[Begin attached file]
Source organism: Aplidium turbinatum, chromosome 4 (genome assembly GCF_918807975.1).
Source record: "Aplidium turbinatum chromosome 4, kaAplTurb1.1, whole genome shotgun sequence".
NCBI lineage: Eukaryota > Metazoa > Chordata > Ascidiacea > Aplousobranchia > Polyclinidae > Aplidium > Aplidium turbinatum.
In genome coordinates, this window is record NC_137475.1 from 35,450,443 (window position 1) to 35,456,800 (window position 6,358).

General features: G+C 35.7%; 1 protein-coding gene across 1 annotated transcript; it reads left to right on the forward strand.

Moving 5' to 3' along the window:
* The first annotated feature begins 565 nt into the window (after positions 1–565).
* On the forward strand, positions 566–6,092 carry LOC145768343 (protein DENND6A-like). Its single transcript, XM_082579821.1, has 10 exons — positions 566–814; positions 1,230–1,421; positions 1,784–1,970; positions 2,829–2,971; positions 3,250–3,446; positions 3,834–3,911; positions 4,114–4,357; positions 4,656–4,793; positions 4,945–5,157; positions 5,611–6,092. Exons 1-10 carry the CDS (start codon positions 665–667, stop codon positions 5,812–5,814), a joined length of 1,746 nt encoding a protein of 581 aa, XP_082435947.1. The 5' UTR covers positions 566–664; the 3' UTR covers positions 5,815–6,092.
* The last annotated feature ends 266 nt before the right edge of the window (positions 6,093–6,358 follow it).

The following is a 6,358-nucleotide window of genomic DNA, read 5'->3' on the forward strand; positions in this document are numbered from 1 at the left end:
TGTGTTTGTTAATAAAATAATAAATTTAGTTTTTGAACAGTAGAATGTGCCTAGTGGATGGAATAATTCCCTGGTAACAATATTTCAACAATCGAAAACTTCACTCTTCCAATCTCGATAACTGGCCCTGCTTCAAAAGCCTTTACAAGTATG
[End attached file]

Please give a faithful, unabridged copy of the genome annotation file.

Source organism: Aplidium turbinatum, chromosome 4 (genome assembly GCF_918807975.1).
Source record: "Aplidium turbinatum chromosome 4, kaAplTurb1.1, whole genome shotgun sequence".
NCBI lineage: Eukaryota > Metazoa > Chordata > Ascidiacea > Aplousobranchia > Polyclinidae > Aplidium > Aplidium turbinatum.
In genome coordinates, this window is record NC_137475.1 from 35,450,443 (window position 1) to 35,456,800 (window position 6,358).

General features: G+C 35.7%; 1 protein-coding gene across 1 annotated transcript; it reads left to right on the forward strand.

Moving 5' to 3' along the window:
* The first annotated feature begins 565 nt into the window (after positions 1–565).
* On the forward strand, positions 566–6,092 carry LOC145768343 (protein DENND6A-like). Its single transcript, XM_082579821.1, has 10 exons — positions 566–814; positions 1,230–1,421; positions 1,784–1,970; positions 2,829–2,971; positions 3,250–3,446; positions 3,834–3,911; positions 4,114–4,357; positions 4,656–4,793; positions 4,945–5,157; positions 5,611–6,092. Exons 1-10 carry the CDS (start codon positions 665–667, stop codon positions 5,812–5,814), a joined length of 1,746 nt encoding a protein of 581 aa, XP_082435947.1. The 5' UTR covers positions 566–664; the 3' UTR covers positions 5,815–6,092.
* The last annotated feature ends 266 nt before the right edge of the window (positions 6,093–6,358 follow it).

The following is a 6,358-nucleotide window of genomic DNA, read 5'->3' on the forward strand; positions in this document are numbered from 1 at the left end:
TGTGTTTGTTAATAAAATAATAAATTTAGTTTTTGAACAGTAGAATGTGCCTAGTGGATGGAATAATTCCCTGGTAACAATATTTCAACAATCGAAAACTTCACTCTTCCAATCTCGATAACTGGCCCTGCTTCAAAAGCCTTTACAAGTATG